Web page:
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Fact Checker: Does religious freedom bill shield businesses from same-sex marriage rules?

'I think your average person across America would agree that churches shouldn't have to violate their own principles.'

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By Brian Morelli, The Gazette

Introduction

“Once again, just churches. I can’t say that enough. That’s what the bill is about, just churches ... I think your average person across America would agree that churches shouldn’t have to violate their own principles.” Religious freedom legislation is aimed at preventing “not a business, a church” from losing its tax-exempt status for refusing to officiate weddings with same-sex couples.

Source of claim: U.S. Rep. Rod Blum, a first-term Republican congressman from Dubuque, as quoted in the Waterloo-Cedar Falls Courier.

Analysis

Blum was referring to the First Amendment Defense Act, which is a bill he co-sponsored with 145 other lawmakers as the Supreme Court was legalizing same-sex marriage across the country.

In essence, the bill prevents the government from penalizing a “person” for acting true to their religious beliefs that marriage is between one man and one woman.

The legislation was introduced by Rep. Raul Labrador, R-Idaho, on June 17, and referred to the Committee on Oversight and Government Reform. The Supreme Court ruled June 26, but the outcome had been anticipated.

The official bill language states it “prohibits the federal government from taking discriminatory action against a person on the basis that such person believes or acts in accordance with a religious belief or moral conviction that: (1) marriage is or should be recognized as the union of one man and one woman, or (2) sexual relations are properly reserved to such a marriage.”

The bill defines “person” as “including corporations and other entities regardless of for-profit or non-profit status,” according to a summary of the bill.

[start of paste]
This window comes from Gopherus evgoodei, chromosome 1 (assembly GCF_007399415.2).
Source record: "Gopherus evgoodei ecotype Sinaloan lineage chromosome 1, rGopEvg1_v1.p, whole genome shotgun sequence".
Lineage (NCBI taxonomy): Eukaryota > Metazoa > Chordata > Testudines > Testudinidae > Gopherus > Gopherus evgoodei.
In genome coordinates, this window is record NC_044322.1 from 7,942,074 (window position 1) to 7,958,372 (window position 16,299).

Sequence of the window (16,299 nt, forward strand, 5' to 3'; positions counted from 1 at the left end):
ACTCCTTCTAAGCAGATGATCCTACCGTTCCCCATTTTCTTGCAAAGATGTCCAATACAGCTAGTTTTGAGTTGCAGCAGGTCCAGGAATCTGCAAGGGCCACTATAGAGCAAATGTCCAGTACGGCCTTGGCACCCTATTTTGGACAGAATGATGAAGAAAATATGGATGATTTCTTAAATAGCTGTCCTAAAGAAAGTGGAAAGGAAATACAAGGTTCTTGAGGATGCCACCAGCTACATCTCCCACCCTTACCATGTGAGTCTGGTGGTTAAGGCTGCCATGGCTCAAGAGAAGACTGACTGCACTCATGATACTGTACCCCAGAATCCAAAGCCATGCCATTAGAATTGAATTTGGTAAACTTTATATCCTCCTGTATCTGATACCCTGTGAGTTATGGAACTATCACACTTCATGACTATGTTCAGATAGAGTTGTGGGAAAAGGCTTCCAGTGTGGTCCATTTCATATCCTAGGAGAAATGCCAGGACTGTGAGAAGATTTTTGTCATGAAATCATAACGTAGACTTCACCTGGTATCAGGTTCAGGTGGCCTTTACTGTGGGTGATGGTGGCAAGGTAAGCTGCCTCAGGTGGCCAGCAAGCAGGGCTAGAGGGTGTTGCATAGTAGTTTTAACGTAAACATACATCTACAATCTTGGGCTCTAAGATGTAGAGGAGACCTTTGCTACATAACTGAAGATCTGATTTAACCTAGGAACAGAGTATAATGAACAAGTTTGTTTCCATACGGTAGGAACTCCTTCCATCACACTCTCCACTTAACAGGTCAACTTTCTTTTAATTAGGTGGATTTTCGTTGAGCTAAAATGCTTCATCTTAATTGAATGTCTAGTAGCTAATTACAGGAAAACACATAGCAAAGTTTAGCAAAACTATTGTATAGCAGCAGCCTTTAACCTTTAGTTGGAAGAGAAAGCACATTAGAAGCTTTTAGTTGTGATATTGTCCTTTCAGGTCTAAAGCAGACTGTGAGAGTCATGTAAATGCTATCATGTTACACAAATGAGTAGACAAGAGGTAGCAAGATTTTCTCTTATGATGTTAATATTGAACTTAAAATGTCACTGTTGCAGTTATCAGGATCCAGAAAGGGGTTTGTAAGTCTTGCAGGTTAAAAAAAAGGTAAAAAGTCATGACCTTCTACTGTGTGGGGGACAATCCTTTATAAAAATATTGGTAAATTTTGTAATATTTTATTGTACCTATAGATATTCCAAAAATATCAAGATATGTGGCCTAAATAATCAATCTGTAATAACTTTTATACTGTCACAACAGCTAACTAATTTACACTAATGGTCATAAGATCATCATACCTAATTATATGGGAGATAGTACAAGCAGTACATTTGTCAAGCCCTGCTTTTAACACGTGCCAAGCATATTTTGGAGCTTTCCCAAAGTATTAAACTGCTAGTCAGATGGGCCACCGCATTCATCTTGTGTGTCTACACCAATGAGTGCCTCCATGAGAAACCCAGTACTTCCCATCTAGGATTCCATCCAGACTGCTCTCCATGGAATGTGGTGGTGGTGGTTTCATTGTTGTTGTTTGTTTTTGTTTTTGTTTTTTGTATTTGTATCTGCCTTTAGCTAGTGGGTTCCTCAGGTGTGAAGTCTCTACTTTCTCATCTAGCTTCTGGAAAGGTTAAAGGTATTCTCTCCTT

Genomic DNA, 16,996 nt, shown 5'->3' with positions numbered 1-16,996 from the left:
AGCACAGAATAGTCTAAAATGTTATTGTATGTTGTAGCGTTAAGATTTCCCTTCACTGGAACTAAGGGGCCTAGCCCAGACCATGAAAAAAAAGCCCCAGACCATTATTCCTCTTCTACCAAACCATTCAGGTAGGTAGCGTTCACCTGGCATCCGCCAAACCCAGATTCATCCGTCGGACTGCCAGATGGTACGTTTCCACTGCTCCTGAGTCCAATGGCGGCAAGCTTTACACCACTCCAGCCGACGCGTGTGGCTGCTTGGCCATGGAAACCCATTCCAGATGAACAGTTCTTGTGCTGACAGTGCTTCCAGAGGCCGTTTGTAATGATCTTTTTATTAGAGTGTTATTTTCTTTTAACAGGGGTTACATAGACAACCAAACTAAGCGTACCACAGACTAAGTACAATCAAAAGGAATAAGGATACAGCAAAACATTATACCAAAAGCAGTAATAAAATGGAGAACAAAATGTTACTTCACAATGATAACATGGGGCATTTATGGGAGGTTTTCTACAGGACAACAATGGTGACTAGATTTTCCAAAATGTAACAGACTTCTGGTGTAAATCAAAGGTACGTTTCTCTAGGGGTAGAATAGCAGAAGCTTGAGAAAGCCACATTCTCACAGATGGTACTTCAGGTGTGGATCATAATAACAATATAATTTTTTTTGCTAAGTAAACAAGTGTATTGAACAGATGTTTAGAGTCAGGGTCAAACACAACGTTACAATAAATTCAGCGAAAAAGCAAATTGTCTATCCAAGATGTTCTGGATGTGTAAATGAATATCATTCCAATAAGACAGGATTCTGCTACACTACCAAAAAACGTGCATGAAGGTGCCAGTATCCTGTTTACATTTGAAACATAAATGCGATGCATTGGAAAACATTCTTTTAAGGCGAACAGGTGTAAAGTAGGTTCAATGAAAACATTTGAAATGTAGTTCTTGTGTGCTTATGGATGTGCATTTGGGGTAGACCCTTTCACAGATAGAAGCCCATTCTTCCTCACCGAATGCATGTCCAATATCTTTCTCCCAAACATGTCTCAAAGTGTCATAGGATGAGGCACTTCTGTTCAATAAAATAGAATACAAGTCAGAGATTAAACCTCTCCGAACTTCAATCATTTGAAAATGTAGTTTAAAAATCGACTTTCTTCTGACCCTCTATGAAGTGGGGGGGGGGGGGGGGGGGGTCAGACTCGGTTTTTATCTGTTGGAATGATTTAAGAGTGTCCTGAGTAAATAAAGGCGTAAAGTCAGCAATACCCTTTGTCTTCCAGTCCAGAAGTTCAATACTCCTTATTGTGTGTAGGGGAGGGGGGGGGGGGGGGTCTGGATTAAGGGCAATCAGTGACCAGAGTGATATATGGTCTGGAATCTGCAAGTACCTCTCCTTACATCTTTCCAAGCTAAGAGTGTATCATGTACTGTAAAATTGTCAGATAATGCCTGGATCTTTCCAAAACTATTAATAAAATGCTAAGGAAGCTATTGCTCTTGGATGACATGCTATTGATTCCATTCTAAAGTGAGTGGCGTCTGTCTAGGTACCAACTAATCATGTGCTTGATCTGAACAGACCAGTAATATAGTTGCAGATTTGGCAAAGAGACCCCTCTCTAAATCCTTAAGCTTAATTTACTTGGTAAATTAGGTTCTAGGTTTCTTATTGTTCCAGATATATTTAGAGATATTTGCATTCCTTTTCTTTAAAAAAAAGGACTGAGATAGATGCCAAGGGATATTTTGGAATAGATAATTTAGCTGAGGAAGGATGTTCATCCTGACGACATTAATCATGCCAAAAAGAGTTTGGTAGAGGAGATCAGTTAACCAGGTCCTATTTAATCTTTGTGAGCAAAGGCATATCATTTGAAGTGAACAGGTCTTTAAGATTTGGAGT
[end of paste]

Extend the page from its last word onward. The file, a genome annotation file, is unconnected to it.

Blum spokesman Keegan Conway said the congressman stands by his statements.

“The congressman would never support anything that allows businesses to discriminate against anyone,” Conway said. “The clear intent of the legislation is to protect religious organizations like churches from discrimination ... He stands by his statement that the legislation is not intended to impact businesses.”

Conway cited quotes from Solicitor General Donald Verrilli Jr., which Conway said articulate how acting in opposition to same-sex marriage could put churches at risk of losing tax-exempt status, and how the bill’s intent is to protect “churches, charities or private schools.”

Conway said the author of the bill, Labrador, is considering changing the wording “to clarify that businesses would not be included.”

Iowa State University political science professor Steffen Schmidt put it bluntly.

The bill as written would allow people in any occupation, such as a photographer, wedding planner or baker, to refuse services for same-sex marriages, he said.

Tim Hagle, a University of Iowa political science professor, had a similar interpretation. Justices will look to the language of a bill before trying to decipher intent, he said.

“That one person’s statement doesn’t appear to be supported by what is here, even though that may be what they are trying to get at,” Hagle said.

Conclusion

Blum’s spokesman explained need and intent, but that doesn’t trump what the bill clearly states: protection for corporations and “for profit” entities, which include businesses.

If the bill is redrafted, Blum may wind up being correct, but at this point, he is not. The language of the bill is what counts.

Fact Checker scores this an F.

The Fact Checker team checks statements made by Iowa political candidates/office holders and by national candidates/office holders about Iowa. Claims must be independently verifiable. We give statements grades from A to F based on accuracy and context.

If you spot a claim you think needs fact checking, email us at factchecker@sourcemedia.net.

l This Fact Checker was researched and reported by Brian Morelli. Comments: (319) 339-3177; brian.morelli@thegazette.com

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